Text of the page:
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Feeling the Need for Speed; Cycling on the Open Road

August 2019

I love to go fast.  I can relax and have a good time with the best of them; that’s a part of riding daily as I do, but when we’re cruising as a group, north of 22-mph, that’s when I’m having the most fun….

A cyclist was hit last week, only a mile-and-a-half from my house.  It was a hit-and-run.  From what I’ve pieced together from several different accounts, it sounds like the bike rider may have been riding on the wrong side of the road from an account of a neighbor who passed him just a minute before he was hit.  He wasn’t wearing a helmet.  The driver of a large, black RAM pickup didn’t give him enough room and hit him in the head with his mirror and knocked the rider into the ditch while knocking the mirror off his truck.

He then backed into someone’s driveway and took off, leaving the leisure rider in the ditch, bleeding from the head, ears and nose, to die.

From there, without giving away too much, the police ended up with the motorist’s plate number due to a stroke of sheer luck.  When the police visited the motorist’s home with the truck’s mirror and confronted him, the motorist lied and said he’d sold the truck more than a year back, and he’d forgotten the name of the person he sold it to.  The police asked to check his pole barn before they left, and he stated, “Not without a warrant”.  The police asked the neighbor if they could walk his property line to have a look.  They found the truck parked behind the pole barn and arrested the man.

The bike rider, amazingly, is recovering.  From what I’ve heard, he’s about 8 out of 10 and improving.

Folks, that shit shook me up pretty bad.  I’ve recently wondered whether I might want to switch to gravel riding to get out of most of the traffic.  On the one hand, I’m not dumb enough to ride on the wrong side of the road.  And I don’t leave home without my helmet… On the other, the motorist just left the guy in the ditch to die.  How f***ing depraved do you have to be to smoke a person in the head and drive away?!  F***!  Of course, all things being equal, if I was hit on a back, dirt road, I’d never be found (actually, I would.  I use a Garmin with crash detection and notification).

In the end, though, in all seriousness, I really do live on the edge of cycling heaven.  We have hundreds of miles of paved roads with light traffic on which to ride, and now that I’ve figured out how to effectively avoid traffic using my radar… well, I feel a lot safer, anyway.  

Still, I pulled the gravel bike out of the garage the other day and knocked the cobwebs off.  I lubed up the chain a bit and filled the tires to 50 psi (they were down to 10) and rode the back roads with Chuck on Friday and my wife yesterday.  Both days were slow.  Both days a little boring.  Oh, but it was nice to get out of the traffic for a minute.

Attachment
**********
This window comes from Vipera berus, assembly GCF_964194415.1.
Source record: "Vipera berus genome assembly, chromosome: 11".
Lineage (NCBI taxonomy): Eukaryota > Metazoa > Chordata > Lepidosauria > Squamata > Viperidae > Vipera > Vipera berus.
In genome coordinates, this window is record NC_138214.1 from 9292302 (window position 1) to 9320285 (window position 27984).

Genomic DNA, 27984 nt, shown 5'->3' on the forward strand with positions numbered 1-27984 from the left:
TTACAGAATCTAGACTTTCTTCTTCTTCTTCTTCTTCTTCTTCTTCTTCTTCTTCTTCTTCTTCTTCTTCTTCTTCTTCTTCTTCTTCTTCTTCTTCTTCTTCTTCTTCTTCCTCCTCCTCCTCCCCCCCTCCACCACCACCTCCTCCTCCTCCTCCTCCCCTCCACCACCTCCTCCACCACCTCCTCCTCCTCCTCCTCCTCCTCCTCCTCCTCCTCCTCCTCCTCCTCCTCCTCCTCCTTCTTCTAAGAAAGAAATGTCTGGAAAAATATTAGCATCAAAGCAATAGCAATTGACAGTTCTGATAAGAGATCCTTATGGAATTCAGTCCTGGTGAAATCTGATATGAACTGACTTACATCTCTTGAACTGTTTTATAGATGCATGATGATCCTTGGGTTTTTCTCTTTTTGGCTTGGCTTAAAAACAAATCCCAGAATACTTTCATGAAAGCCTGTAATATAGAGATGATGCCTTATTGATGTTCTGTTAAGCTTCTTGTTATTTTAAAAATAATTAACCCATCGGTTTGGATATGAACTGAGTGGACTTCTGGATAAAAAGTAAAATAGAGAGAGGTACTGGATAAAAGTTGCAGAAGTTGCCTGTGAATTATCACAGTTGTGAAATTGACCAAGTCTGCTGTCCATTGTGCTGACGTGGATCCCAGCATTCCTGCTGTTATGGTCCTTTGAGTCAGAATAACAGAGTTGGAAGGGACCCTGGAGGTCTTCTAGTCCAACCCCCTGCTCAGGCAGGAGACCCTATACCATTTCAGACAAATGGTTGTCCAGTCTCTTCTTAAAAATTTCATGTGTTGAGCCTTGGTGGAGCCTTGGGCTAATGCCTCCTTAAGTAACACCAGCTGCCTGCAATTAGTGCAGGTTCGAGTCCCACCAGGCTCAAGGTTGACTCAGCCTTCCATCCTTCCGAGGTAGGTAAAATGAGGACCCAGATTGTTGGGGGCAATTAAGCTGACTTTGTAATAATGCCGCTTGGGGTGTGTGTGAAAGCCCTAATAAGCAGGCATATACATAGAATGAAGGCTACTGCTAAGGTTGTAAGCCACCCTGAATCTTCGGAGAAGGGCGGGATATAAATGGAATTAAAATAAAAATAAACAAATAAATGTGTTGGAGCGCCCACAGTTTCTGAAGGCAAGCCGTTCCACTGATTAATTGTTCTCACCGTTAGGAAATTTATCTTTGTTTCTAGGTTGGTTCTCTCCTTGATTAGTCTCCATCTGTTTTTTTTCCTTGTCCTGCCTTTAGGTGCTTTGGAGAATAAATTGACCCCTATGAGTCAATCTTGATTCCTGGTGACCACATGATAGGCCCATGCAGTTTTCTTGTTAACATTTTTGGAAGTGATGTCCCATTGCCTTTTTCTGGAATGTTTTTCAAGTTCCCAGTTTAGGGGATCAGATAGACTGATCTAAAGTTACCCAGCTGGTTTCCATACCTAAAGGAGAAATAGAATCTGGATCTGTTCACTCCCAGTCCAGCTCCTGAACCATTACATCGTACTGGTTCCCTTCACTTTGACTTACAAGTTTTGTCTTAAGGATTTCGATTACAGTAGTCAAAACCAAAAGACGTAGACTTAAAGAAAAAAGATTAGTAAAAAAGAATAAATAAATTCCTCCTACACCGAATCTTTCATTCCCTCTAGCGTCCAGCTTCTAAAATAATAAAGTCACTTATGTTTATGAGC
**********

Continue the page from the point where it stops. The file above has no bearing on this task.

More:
I just might stick to gravel on the solo rides for a while.  Until I can get my head right.

Still though, it all comes down to the speed.  I just love the speed.  And the toys.  Mostly the speed, though.  Going fast makes me smile.



  1. Sheree says:

    That’s seriously scary. Please take care Jim.

  2. How frightening. So glad they caught the guy and arrested him. Very messed up that he would leave a person in a ditch to die. The cyclist is lucky to have survived 🙏🏼

  3. Sandra says:

    I am so sorry this happened for so many reasons. I totally get it though. In one year in my home town, we had six or Severn hit by drivers, most of them were hit and run. Three died. One little boy was in the hospital for months. They found one driver (followed home by the teacher who saw the crash)—bike still lodged under his truck. He was drunk. At 715am going through a school zone right in front of the school. Local physician and CEO of Cedars Home for Children hit and run. He nearly died. Another respected surgeon did die.

    I bought a gravel bike as soon as I could and have never returned for he road. I train on my smart trainer and gravel. I prefer nature and trees and seeing foxes and turkeys and deer (although I worry about getting clobbered by one) and even saw and followed a huge coyote one morning.

    And then the race in Ohio.

    Our local triathlon/endurance company owner (owner by an Ironman) told me he never trains on the road anymore. Only gravel. Gravel makes you a tougher cyclists—roadies and especially Triathletes don’t get the resistance training or technical training like those who ride gravel.

    And now with incident detection, why not? Hubby and I races and hit over 22mph on the gravel rails to trails last weekend. (I beat him—granted his tires are a bit thicker than mine, but I’m also better conditioned)

    Either way. Maybe it’s okay to be safe a while. Reminders of our humanity and the terminal nature of our lives is an excellent reminder that we are not indestructible. I’m so glad the rider survived. And that they caught that lying sack of shit. :-0

  4. Shocking. How can people just smash into a fellow human and then just leave them to die on the side of the road? It really does question your faith in humanity. Stay safe out there, brother.

    I don’t get the appeal of gravel riding. To me it’s the worst of both worlds; way slower than the road and nowhere near as exciting as mtb trails. I just find it, well, slow and a bit uninspiring.

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